Carlene: It’s a stretch, Tad, but it makes enough sense to me, at least for now. What do you think, Willie?

Willie: I don’t know. On one hand, it makes some sense of the data, like you said. On the other hand, why introduce so much tedium? Trial 12 aside, we had a pretty good and simple hypothesis about what we’d observed. Unless your theory can explain Trial 20 from yesterday, I don’t see why we need it.

Tad: That’s the thing, Willie; it does explain Trial 20! It explains every trial!

Willie: Okay, so show us. Here’s the printout. (See Figure 5.6)

Fig. 5.6 Trigger-On Departure, Trigger-Off Arrival,
as seen from the Arrival Branch?

Tad: After all I’ve just explained, it’s a piece of cake. Remember that the program we were using during Trial 20 was set to turn the trigger off just in case a second psi-lepton was detected, and that the trigger was initially on. So, our psi-lepton is traveling along, and at t=3, the second psi-lepton appears from another timeline, which turns the trigger off. The second psi-lepton decays at t=5, and our psi-lepton—since there’s no trigger anymore, remember—keeps moving until it decays as expected after about seven nanoseconds. The most important thing to notice here is that on the second psi-lepton’s departure branch, the trigger never got turned off; otherwise it wouldn’t have traveled to our timeline. The set-up on that departure branch would have had to be the same as ours—the same program running and all—but this is fine; all that means is that on the departure branch no second psi-lepton showed up to turn the trigger off.

Carlene: What about the magnetic field disturbances we recorded yesterday?

Tad: That’s easy. Since our timeline isn’t a departure branch, when the psi-leptons decayed, they didn’t have anything to feed their decay energy. The decay of the particle that arrived on our timeline at t=3 should have disturbed the B field at t=5, and it did. Our original psi-lepton—the one we created at t=0 on this timeline—should have decayed and disturbed the B field at t=7, and it did. Both disturbances are here.

Willie stares blankly for a moment before smiling.

Willie: So, on the departure and arrival branches of Trials 15, 17, and 19, the trigger was on, and we were on the arrival branch. But during Trials 16 and 18, the trigger was off, so there was no departure or arrival. During Trial 12, we were on the departure branch, which had the trigger on. And during Trial 20, we were on the arrival branch with the trigger off, but the departure branch had the trigger on. Damn, Tad, as crazy as it all seems, I’m impressed. I never really doubted the possibility of multi-dimensional time, but I never saw why it might be needed; it seemed ontologically irresponsible to assume it about our universe. I never thought there could be empirical evidence that spoke in favor of multi-dimensional time over one-dimensional time, but it looks like you found some. These models have to be taken more seriously than I ever thought. If we grant that the psi-lepton is time-traveling, our evidence favors it time-traveling multi-dimensionally rather than one-dimensionally.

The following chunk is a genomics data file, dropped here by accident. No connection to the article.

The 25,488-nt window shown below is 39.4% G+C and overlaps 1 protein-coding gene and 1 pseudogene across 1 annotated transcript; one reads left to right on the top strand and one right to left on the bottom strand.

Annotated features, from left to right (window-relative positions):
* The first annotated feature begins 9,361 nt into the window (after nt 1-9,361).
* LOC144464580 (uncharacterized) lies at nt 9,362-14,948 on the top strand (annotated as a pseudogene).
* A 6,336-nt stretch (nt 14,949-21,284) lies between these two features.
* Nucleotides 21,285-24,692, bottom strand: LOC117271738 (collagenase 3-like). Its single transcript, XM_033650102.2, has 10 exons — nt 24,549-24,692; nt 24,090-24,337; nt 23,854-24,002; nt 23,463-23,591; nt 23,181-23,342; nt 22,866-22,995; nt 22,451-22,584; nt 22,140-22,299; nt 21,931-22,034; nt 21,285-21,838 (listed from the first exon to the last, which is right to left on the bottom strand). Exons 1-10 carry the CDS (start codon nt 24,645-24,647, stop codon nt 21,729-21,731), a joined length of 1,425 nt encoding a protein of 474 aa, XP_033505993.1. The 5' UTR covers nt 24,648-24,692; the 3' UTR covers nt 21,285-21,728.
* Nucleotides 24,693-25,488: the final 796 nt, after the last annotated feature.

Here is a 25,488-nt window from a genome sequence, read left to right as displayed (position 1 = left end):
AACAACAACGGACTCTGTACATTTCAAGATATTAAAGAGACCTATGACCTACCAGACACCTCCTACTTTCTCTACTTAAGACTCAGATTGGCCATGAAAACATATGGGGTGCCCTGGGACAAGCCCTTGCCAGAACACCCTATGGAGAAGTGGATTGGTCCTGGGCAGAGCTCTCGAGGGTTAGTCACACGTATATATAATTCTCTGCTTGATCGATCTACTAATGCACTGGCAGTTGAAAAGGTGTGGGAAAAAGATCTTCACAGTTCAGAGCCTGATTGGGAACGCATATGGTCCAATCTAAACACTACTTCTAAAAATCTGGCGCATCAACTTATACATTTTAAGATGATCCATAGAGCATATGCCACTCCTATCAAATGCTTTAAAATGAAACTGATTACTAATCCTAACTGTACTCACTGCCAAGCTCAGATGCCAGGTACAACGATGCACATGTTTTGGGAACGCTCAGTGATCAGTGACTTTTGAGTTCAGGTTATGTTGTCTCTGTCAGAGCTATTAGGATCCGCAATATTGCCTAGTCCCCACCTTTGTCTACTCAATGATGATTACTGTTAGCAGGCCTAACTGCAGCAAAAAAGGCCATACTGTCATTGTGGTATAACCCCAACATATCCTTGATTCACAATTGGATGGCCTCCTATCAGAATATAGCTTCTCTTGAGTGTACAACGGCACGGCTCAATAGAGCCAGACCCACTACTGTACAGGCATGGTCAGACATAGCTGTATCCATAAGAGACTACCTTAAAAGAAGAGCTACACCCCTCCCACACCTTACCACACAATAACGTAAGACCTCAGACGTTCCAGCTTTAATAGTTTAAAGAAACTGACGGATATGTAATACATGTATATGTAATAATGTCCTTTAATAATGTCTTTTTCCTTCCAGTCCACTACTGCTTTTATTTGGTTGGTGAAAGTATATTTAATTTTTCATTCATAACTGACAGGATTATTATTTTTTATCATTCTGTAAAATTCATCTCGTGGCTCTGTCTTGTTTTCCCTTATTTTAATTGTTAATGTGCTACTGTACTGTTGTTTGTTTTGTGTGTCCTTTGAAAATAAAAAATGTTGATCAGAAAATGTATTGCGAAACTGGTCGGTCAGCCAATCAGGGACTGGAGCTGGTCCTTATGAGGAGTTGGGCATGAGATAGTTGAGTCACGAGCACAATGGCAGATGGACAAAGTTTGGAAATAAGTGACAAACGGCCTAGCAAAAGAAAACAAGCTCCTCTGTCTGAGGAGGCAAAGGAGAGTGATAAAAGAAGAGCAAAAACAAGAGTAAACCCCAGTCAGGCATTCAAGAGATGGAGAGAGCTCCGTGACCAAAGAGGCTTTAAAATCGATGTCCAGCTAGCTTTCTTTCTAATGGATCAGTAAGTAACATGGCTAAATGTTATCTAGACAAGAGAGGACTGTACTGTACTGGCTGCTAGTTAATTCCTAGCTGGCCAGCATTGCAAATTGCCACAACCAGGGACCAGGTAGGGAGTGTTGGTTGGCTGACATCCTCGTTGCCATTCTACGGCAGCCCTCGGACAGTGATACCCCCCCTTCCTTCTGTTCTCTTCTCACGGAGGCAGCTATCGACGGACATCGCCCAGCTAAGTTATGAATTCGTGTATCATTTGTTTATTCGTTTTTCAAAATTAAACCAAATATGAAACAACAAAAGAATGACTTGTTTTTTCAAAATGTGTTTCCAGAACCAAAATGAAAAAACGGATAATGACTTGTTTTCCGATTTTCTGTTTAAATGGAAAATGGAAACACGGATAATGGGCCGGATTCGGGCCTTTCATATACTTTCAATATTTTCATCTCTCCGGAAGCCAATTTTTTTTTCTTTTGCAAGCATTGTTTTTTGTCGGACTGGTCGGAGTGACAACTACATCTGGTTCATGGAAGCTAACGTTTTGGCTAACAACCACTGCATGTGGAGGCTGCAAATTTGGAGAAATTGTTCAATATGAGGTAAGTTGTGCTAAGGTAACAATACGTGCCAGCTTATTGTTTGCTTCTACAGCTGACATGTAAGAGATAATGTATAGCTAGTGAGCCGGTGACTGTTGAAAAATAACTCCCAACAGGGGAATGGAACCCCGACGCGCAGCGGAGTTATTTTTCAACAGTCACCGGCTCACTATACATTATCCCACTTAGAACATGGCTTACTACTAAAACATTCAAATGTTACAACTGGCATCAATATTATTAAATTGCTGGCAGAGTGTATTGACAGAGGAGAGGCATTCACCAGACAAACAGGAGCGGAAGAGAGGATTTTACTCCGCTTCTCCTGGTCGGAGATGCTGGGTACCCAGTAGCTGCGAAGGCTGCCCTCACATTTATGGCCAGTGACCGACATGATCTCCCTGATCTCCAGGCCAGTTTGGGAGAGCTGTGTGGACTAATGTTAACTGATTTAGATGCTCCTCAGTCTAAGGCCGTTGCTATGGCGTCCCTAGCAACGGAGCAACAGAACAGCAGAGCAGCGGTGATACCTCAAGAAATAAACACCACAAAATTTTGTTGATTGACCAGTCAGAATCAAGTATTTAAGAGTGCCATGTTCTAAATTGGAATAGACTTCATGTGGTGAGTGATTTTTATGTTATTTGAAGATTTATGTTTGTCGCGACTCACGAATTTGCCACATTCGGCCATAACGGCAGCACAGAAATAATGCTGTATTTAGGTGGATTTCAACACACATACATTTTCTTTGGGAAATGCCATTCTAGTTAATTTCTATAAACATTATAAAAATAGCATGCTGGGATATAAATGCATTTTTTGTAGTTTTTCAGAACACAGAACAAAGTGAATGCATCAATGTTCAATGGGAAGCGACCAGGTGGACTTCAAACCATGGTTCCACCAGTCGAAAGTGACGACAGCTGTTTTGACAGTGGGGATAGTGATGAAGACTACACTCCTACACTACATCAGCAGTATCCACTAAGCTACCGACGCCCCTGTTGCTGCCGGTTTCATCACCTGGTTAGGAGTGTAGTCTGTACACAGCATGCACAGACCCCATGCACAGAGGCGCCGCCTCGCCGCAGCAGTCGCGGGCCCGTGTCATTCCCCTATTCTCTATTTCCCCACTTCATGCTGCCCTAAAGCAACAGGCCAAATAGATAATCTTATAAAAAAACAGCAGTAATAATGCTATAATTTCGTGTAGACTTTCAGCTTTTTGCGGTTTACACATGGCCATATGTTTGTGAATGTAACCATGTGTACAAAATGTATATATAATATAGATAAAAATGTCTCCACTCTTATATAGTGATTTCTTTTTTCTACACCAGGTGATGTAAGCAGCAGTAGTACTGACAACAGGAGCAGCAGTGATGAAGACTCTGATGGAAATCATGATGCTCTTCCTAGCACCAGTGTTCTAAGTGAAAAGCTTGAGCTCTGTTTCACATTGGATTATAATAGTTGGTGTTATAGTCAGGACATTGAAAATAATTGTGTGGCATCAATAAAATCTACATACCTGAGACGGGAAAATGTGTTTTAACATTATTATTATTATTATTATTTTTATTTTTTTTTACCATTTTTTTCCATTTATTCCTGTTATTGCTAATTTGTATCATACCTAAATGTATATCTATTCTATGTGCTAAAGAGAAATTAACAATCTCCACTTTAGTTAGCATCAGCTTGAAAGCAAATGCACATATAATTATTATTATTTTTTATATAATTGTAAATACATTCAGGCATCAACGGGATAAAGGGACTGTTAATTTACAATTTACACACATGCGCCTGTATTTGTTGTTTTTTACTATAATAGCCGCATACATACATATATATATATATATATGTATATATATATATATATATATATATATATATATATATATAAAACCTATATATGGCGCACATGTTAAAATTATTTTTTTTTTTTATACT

Tad [smiling]: Thanks, Willie. But yeah, our recent trials are all evidence of time travel. The trigger always sends the psi-leptons back in time, and we’re here sometimes to collect them and sometimes to watch them go.

Willie: I’ve got to take my hat off to you, Tad; you’re now reasoning like Dr. Rufus was on Monday, looking for explanations that would make sense of the data. And I guess you have my hopes up a little that we’re really witnessing time travel. I never liked multi-dimensional time; I never saw the point.

Tad: Is it too soon for me to buy a rifle and take after Gramps, or better yet Hitler? Too soon to check out the mid-cap stocks and make my fortune? Too soon to take a trip to the past in order to step around any blades of grass I well please?

Carlene: Hold your horses, Tad. As incredible as all this seems, no one’s time-traveling or even leaving this room until we get more results; we only have one example each of trials like 12 and 20. Are there any additional experiments we need to run?

Willie: Yeah, getting more results like Trials 12 and 20 would be great. But I want to look into something I just thought of. Tad, where’s the printout for Trial 19? Ah, here it is. (See Figure 5.7)

Tad: What about it? The results are the same as Trial 15 and the others.

Fig. 5.7 A Challenge for Tad’s Multi-Dimensional Hypothesis